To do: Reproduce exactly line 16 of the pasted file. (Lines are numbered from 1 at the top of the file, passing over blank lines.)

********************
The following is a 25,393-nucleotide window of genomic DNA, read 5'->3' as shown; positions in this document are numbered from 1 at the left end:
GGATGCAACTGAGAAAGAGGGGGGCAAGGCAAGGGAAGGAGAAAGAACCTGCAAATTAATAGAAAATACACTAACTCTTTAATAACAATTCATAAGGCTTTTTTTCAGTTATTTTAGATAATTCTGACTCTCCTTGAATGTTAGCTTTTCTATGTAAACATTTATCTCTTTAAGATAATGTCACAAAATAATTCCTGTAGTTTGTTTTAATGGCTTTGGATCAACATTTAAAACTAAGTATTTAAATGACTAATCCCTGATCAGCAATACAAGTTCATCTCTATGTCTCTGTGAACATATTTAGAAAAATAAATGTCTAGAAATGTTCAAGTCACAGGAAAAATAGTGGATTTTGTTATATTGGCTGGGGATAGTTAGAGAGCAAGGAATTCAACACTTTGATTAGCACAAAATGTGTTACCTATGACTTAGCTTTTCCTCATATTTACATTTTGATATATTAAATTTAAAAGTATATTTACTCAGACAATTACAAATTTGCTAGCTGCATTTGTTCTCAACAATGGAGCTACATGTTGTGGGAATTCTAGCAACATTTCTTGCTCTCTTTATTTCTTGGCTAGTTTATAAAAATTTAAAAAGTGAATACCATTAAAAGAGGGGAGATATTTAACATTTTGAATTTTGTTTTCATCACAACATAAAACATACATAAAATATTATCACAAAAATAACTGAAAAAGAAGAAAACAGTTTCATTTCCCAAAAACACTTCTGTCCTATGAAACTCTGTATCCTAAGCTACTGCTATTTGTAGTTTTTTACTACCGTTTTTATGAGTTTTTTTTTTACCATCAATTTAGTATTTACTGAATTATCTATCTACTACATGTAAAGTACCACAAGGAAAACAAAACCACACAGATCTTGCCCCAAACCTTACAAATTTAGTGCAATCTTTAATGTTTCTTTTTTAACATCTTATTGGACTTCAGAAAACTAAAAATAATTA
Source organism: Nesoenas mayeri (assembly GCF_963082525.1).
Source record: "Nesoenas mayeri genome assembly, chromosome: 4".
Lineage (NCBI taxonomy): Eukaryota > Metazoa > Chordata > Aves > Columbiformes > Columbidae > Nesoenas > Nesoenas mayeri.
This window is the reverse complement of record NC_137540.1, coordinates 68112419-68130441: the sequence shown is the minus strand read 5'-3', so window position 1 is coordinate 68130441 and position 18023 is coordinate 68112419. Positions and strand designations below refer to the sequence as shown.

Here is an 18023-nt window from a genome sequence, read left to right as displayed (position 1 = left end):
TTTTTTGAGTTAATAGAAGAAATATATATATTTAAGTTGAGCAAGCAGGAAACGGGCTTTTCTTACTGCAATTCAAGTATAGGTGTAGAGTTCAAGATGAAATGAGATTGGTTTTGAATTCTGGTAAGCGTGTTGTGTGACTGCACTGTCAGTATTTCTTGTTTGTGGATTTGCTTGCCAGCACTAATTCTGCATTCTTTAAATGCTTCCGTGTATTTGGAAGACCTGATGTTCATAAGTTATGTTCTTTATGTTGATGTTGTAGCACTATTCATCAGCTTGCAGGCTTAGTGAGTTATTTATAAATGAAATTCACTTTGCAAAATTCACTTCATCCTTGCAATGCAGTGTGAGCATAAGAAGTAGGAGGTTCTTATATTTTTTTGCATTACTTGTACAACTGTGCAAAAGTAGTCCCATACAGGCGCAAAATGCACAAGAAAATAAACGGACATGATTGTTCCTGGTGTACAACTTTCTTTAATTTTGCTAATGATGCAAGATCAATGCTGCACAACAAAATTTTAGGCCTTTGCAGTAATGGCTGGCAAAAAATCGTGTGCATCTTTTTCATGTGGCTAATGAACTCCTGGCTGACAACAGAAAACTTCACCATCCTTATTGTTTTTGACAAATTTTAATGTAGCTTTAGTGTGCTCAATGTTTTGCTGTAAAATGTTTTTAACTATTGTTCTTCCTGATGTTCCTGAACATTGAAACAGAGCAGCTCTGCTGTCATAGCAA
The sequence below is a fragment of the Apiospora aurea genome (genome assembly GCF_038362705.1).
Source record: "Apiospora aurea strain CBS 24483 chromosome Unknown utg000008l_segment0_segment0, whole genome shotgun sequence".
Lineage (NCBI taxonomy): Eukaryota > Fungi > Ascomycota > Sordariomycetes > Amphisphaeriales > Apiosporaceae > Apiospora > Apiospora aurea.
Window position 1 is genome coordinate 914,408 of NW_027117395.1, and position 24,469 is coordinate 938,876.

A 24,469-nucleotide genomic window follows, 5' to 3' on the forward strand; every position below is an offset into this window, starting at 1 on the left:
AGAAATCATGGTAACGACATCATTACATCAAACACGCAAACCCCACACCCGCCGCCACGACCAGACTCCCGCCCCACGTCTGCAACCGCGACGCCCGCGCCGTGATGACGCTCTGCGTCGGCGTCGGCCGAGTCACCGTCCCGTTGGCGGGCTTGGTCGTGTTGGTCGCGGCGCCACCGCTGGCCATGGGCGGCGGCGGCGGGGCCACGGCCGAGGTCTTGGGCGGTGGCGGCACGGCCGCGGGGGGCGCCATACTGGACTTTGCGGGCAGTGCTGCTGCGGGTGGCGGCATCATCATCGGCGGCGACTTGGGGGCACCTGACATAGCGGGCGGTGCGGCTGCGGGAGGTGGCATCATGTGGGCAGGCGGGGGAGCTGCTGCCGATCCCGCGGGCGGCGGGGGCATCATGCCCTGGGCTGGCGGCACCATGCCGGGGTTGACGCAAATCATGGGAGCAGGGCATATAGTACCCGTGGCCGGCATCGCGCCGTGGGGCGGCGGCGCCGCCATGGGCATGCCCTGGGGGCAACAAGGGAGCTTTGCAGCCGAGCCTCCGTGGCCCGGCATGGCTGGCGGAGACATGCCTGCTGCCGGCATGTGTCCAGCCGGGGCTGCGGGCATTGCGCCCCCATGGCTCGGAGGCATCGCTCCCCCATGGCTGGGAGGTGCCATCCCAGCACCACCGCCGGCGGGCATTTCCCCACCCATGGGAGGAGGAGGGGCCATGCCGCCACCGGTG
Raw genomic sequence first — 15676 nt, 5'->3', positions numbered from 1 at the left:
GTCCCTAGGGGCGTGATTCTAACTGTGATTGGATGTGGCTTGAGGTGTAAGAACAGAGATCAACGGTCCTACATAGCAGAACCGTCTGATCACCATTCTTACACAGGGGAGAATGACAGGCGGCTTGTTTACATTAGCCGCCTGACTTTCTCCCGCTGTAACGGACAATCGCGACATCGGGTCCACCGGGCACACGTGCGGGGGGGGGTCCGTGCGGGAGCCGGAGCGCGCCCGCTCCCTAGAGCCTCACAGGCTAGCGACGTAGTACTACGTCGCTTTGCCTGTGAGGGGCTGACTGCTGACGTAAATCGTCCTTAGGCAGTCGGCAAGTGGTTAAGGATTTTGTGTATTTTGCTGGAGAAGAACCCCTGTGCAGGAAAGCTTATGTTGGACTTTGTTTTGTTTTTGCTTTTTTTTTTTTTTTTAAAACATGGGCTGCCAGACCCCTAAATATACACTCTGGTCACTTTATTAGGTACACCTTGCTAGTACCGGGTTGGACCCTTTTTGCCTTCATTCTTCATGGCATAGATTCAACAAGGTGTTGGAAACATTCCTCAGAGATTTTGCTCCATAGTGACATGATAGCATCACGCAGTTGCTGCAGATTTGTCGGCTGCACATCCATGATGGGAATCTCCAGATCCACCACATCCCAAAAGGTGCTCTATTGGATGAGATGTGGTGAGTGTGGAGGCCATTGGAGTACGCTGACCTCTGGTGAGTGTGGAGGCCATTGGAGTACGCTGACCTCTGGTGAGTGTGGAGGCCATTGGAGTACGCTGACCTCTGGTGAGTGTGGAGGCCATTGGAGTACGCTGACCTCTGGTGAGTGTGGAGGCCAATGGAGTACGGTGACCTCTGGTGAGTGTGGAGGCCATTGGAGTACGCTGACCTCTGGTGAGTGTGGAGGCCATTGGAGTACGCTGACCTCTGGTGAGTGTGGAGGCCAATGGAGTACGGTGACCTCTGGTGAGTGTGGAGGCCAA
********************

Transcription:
GTCCCTAGGGGCGTGATTCTAACTGTGATTGGATGTGGCTTGAGGTGTAAGAACAGAGATCAACGGTCCTACATAGCAGAACCGTCTGATCACCATTCTTACACAGGGGAGAATGACAGGCGGCTTGTTTACATTAGCCGCCTGACTTTCTCCCGCTGTAACGGACAATCGCGACATCGGGTCCACCGGGCACACGTGCGGGGGGGGGTCCGTGCGGGAGCCGGAGCGCGCCCGCTCCCTAGAGCCTCACAGGCTAGCGACGTAGTACTACGTCGCTTTGCCTGTGAGGGGCTGACTGCTGACGTAAATCGTCCTTAGGCAGTCGGCAAGTGGTTAAGGATTTTGTGTATTTTGCTGGAGAAGAACCCCTGTGCAGGAAAGCTTATGTTGGACTTTGTTTTGTTTTTGCTTTTTTTTTTTTTTTTAAAACATGGGCTGCCAGACCCCTAAATATACACTCTGGTCACTTTATTAGGTACACCTTGCTAGTACCGGGTTGGACCCTTTTTGCCTTCATTCTTCATGGCATAGATTCAACAAGGTGTTGGAAACATTCCTCAGAGATTTTGCTCCATAGTGACATGATAGCATCACGCAGTTGCTGCAGATTTGTCGGCTGCACATCCATGATGGGAATCTCCAGATCCACCACATCCCAAAAGGTGCTCTATTGGATGAGATGTGGTGAGTGTGGAGGCCATTGGAGTACGCTGACCTCTGGTGAGTGTGGAGGCCATTGGAGTACGCTGACCTCTGGTGAGTGTGGAGGCCATTGGAGTACGCTGACCTCTGGTGAGTGTGGAGGCCATTGGAGTACGCTGACCTCTGGTGAGTGTGGAGGCCAATGGAGTACGGTGACCTCTGGTGAGTGTGGAGGCCATTGGAGTACGCTGACCTCTGGTGAGTGTGGAGGCCATTGGAGTACGCTGACCTCTGGTGAGTGTGGAGGCCAATGGAGTACGGTGACCTCTGGTGAGTGTGGAGGCCAA